Amazon Instant Video Now Streams In 4K

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MustSee4KTV

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I got my 50" Vizio 4k UHDTV for $698 + tax on Thanksgiving from Walmart. Only tried YouTube 4k, which is not as good as the demos that I have seen at CES. It's a pretty good TV though and definitely worth the price.
 

Coloradorocker

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Nice, got a 60" Vizio 4K for a steal during the Thanksgiving madness. I know that it will be compressed in order to stream, but I'm still excited by the growing amount of 4k content that is available. Just waiting for some 4k physical media, that's still quite a way out though.
 

airborn824

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Sony is by far the 4k leader. Keep in mind that these early 4k tv are top of the line and they have up scalars and great panels. Sony has already adopter 10 bit panels ahead of everyone else. With phones and tablets these days 4k will hit hard and fast so don't be afraid of it. and again if your looking for a quality 4k tv Sony and Panasonic are light years ahead of the competition.
 

kapitalistas

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who"s buying 4k tv"s anyway .i watch blue-ray movies i use my monitor 25"with 1920x1080.pay that kind of money for tv which you only can use for same movies not on daily bases watch news.
 

trog69

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I admit that I am a PC gaming fanatic, and so I don't really know about streaming movies, but did they just skip over 1440p/1600p and go straight from 1080p to 4k? I see on YouTube that there are a lot more 4k videos than 1440p ones already.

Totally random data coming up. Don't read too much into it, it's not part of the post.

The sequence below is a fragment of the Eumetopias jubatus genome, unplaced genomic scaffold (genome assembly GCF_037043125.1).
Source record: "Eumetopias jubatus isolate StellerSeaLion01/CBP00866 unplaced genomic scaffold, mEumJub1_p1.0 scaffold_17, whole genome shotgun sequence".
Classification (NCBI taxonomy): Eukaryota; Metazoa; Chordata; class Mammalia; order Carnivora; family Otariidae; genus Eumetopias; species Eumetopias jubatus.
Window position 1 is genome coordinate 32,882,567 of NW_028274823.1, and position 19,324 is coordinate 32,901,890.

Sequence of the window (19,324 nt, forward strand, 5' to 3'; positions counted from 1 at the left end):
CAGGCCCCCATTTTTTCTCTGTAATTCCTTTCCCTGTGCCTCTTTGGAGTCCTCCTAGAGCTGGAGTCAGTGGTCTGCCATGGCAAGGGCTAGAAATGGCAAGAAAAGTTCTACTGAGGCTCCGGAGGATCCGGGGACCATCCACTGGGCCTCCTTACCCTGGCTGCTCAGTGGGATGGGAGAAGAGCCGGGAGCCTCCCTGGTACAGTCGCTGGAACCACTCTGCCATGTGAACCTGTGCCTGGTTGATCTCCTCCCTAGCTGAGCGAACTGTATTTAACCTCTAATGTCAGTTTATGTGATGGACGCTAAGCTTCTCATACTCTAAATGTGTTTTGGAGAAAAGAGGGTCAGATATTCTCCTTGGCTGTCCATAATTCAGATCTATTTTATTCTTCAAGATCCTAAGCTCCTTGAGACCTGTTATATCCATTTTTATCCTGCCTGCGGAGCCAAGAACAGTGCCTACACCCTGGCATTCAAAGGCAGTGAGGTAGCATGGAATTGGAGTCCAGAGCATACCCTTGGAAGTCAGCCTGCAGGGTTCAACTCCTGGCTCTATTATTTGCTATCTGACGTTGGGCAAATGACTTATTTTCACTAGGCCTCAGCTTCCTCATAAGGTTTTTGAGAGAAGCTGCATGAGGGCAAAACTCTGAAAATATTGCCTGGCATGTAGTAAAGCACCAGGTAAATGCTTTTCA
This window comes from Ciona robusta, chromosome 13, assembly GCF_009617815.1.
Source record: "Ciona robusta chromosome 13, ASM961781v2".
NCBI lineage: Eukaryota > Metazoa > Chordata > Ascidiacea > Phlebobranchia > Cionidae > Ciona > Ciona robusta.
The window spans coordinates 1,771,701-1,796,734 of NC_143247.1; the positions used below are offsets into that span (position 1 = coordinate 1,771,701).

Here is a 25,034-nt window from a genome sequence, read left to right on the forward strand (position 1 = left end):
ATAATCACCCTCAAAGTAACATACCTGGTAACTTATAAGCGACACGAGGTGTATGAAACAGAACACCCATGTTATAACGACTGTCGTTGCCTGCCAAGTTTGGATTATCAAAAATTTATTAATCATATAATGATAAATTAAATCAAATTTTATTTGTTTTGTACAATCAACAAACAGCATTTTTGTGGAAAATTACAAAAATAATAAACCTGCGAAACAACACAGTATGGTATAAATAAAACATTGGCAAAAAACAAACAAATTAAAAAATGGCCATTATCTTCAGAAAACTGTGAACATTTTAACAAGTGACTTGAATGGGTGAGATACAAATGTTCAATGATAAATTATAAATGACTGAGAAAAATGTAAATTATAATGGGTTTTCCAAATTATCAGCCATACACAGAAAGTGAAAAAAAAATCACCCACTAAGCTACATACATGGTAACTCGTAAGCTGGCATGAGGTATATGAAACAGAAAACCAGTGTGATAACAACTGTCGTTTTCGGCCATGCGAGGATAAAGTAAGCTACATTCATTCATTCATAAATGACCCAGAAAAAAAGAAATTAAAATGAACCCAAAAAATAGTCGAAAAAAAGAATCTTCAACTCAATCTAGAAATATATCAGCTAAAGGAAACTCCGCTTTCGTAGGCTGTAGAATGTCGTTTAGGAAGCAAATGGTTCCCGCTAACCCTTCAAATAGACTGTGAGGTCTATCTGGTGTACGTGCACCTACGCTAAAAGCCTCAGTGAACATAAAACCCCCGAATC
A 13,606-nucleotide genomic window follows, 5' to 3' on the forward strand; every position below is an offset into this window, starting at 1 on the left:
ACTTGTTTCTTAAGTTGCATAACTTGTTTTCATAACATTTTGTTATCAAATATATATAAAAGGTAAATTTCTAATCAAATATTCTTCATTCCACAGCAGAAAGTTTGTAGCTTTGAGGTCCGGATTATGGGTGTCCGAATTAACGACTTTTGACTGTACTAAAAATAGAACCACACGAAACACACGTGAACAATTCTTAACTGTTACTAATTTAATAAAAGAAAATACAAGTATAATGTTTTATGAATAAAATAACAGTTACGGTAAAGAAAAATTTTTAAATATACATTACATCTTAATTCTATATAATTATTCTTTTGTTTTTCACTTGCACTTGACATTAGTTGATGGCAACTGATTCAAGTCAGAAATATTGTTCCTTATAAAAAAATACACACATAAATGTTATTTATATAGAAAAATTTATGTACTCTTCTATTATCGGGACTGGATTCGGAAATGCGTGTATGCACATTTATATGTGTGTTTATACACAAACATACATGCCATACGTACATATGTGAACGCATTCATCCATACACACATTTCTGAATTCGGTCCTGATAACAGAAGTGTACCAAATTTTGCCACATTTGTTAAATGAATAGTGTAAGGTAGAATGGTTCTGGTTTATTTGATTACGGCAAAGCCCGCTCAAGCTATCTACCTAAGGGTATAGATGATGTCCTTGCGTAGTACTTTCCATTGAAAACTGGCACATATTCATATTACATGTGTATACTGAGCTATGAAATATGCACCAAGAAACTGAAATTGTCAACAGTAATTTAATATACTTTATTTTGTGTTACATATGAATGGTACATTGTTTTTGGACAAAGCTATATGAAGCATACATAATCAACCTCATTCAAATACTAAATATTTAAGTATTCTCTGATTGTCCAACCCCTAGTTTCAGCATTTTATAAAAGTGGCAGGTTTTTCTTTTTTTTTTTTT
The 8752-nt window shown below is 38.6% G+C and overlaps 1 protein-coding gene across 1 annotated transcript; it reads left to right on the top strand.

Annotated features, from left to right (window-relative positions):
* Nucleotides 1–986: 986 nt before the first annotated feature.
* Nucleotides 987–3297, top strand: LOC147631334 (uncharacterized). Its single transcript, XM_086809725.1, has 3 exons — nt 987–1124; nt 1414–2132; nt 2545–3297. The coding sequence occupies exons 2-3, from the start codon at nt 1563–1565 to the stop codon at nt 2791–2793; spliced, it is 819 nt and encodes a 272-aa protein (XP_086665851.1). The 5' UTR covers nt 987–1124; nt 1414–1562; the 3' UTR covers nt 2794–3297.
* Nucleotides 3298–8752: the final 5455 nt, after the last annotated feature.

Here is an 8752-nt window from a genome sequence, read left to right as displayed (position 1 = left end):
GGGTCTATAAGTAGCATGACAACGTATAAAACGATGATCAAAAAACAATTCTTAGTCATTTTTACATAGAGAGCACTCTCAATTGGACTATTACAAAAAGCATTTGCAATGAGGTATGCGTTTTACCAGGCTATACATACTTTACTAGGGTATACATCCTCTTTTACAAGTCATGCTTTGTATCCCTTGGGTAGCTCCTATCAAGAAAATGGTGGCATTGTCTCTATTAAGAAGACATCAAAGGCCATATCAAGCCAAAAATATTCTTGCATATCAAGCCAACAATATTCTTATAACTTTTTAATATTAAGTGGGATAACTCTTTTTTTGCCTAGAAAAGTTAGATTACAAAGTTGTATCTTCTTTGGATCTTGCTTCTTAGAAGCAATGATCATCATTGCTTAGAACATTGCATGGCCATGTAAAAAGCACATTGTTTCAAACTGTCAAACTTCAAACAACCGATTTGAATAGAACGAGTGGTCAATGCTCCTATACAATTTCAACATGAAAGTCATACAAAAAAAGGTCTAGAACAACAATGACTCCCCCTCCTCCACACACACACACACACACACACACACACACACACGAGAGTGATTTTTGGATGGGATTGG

bit_user

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Lol, even at 25 Mbps it's not gonna look much better (and might even look worse, in some cases) than 1080p, at least assuming they're not using H.265 (which I doubt most devices yet support). Bluray goes up to like 50 Mbps.

And just running the numbers... a 100 minute movie will use almost 19 GB of whatever your ISP's monthly bandwidth quota is.

The other problem is actually getting 25 Mbps at peak hours.

For now, I think I'll just stick to Redbox & discount bin blu-rays on my 1080p plasma.
 

ubercake

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Unless I'm missing something, a standard HD 1080p stream (e.g. over Netflix) takes a little less than 6Mbps of bandwidth? If a 4K screen's res is 4x that of 1080p (it's actually a little less), even with current compression it would put the 4K stream in the low to mid 20Mbps's which is consistent with information in the article.
 

bit_user

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I dunno. I've never used Netflix streaming. I have streamed one 720p H.264-encoded movie at about 8 Mbps, and it looked okay. The detail was a little lacking in a few places.

Over on avsforum.com, I've seen comparisons of top teir 1080p streaming quality vs. blu-ray. And as recently as 6 months ago, you could clearly see in the A/B comparison photos posted that streaming was visibly worse than blu-ray.

Is it good enough for most people? Sure, but so is the current status quo. Will a 25 Mbps 4k stream typically look better than a lower bitrate 1080p stream? Yes, if the encode is well done. It just won't do the format proper justice, IMO.

The best-case scenario is that it starts a competition between streaming services & cable channels to deliver better quality. The worst-case outcome is that it kills 4k blu-ray, without ever rivaling its quality.
 
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